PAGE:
Langue: en

Version: 2009-05-17 (debian - 07/07/09)

Section: 3 (Bibliothèques de fonctions)


Class::XSAccessor - Generate fast XS accessors without runtime compilation


   package MyClass;
   use Class::XSAccessor
     constructor => 'new',
     getters => {
       get_foo => 'foo', # 'foo' is the hash key to access
       get_bar => 'bar',
     setters => {
       set_foo => 'foo',
       set_bar => 'bar',
     accessors => {
       foo => 'foo',
       bar => 'bar',
     predicates => {
       has_foo => 'foo',
       has_bar => 'bar',
     true => [ 'is_token', 'is_whitespace' ],
     false => [ 'significant' ];
   # The imported methods are implemented in fast XS.
   # normal class code here.


Class::XSAccessor implements fast read, write and read/write accessors in XS. Additionally, it can provide predicates such as "has_foo()" for testing whether the attribute "foo" is defined in the object. It only works with objects that are implemented as ordinary hashes. Class::XSAccessor::Array implements the same interface for objects that use arrays for their internal representation.

Since version 0.10, the module can also generate simple constructors (implemented in XS) for you. Simply supply the "constructor => 'constructor_name'" option or the "constructors => ['new', 'create', 'spawn']" option. These constructors do the equivalent of the following perl code:

   sub new {
     my $class = shift;
     return bless { @_ }, ref($class)||$class;

That means they can be called on objects and classes but will not clone objects entirely. Parameters to "new()" are added to the object.

The XS accessor methods were between 1.6 and 2.5 times faster than typical pure-perl accessors in some simple benchmarking. The lower factor applies to the potentially slightly obscure "sub set_foo_pp {$_[0]->{foo} = $_[1]}", so if you usually write clear code, a factor of two speed-up is a good estimate.

The method names may be fully qualified. In the example of the synopsis, you could have written "MyClass::get_foo" instead of "get_foo". This way, you can install methods in classes other than the current class. See also: The "class" option below.

By default, the setters return the new value that was set and the accessors (mutators) do the same. You can change this behaviour with the "chained" option, see below. The predicates obviously return a boolean.

Since version 1.01, you can generate extremely simply methods which simply return true or false (and always do so). If that seems like a really superfluous thing to you, then think of a large class hierarchy with interfaces such as PPI. This is implemented as the "true" and "false" options, see synopsis.


In addition to specifying the types and names of accessors, you can add options which modify behaviour. The options are specified as key/value pairs just as the accessor declaration. Example:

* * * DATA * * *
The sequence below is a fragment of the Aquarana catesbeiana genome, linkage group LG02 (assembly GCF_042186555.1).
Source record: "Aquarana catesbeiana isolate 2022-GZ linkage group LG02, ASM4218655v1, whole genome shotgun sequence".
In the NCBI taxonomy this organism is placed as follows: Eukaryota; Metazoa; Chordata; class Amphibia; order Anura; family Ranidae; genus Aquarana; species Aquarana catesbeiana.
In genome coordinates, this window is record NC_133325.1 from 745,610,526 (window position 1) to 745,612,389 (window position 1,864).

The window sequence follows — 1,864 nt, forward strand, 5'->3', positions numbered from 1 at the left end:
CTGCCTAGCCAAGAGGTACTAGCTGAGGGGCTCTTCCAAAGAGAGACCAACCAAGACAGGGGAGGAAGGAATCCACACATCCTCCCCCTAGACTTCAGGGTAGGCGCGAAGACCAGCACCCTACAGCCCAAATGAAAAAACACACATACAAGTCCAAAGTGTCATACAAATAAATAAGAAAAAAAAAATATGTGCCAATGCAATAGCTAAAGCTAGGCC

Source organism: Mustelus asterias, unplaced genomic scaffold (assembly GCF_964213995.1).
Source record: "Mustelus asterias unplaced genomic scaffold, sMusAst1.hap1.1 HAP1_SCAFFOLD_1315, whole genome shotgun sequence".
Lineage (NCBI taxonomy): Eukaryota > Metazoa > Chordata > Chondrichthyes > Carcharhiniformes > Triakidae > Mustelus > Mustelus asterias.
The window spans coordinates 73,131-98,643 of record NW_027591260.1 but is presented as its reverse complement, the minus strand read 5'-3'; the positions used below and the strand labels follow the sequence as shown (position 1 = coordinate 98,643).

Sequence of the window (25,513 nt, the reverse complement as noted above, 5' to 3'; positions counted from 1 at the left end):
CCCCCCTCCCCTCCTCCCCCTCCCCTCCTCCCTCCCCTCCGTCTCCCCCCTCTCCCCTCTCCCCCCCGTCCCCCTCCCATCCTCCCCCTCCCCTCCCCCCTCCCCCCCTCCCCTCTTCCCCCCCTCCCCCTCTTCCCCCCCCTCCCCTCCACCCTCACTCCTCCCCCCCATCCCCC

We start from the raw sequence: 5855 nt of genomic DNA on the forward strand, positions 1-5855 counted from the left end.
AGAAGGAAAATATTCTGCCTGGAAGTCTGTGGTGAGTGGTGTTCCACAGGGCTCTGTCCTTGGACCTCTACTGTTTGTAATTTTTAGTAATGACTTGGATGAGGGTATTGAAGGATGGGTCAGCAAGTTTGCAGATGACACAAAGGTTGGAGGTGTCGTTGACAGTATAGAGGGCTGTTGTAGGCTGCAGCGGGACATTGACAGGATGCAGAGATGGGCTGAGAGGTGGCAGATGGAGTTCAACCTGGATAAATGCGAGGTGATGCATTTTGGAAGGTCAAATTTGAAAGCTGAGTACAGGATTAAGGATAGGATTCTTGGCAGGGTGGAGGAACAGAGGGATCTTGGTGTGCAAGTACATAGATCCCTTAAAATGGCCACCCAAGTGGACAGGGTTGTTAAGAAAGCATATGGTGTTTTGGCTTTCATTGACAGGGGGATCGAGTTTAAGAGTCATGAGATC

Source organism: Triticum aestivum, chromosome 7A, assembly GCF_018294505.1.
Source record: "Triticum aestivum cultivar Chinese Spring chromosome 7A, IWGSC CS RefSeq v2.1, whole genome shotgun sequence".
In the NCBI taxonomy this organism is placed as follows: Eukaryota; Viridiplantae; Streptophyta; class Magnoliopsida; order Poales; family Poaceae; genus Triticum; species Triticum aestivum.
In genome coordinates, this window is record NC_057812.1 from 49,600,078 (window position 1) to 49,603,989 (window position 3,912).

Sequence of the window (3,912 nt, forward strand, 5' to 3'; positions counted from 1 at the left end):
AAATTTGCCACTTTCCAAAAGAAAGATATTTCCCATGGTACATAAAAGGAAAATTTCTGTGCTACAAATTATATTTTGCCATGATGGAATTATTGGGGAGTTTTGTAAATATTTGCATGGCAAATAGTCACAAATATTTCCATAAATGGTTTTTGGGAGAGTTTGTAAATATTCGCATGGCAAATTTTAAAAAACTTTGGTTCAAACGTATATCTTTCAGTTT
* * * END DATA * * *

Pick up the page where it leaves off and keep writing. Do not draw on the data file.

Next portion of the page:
use Class::XSAccessor
     getters => {
       get_foo => 'foo',
     replace => 1;

The list of available options is:


Set this to a true value to prevent "Class::XSAccessor" from complaining about replacing existing subroutines.


Set this to a true value to change the return value of setters and mutators (when called with an argument). If "chained" is enabled, the setters and accessors/mutators will return the object. Mutators called without an argument still return the value of the associated attribute.

As with the other options, "chained" affects all methods generated in the same "use Class::XSAccessor ..." statement.


By default, the accessors are generated in the calling class. Using the "class" option, you can explicitly specify where the methods are to be generated.


Probably wouldn't work if your objects are tied hashes. But that's a strange thing to do anyway.

Scary code exploiting strange XS features.

If you think writing an accessor in XS should be a laughably simple exercise, then please contemplate how you could instantiate a new XS accessor for a new hash key that's only known at run-time. Note that compiling C code at run-time a la Inline::C is a no go.

Threading. With version 1.00, a memory leak has been fixed that would leak a small amount of memory if you loaded "Class::XSAccessor"-based classes in a subthread that hadn't been loaded in the ``main'' thread before. If the subthread then terminated, a hash key and an int per associated method used ot be lost. Note that this mattered only if classes were only loaded in a sort of throw-away thread.

In the new implementation as of 1.00, the memory will not be released again either in the above situation. But it will be recycled when the same class or a similar class is loaded again in any thread.





Steffen Mueller, <>

Chocolateboy, <>

Copyright (C) 2008-2009 by Steffen Mueller

This library is free software; you can redistribute it and/or modify it under the same terms as Perl itself, either Perl version 5.8 or, at your option, any later version of Perl 5 you may have available.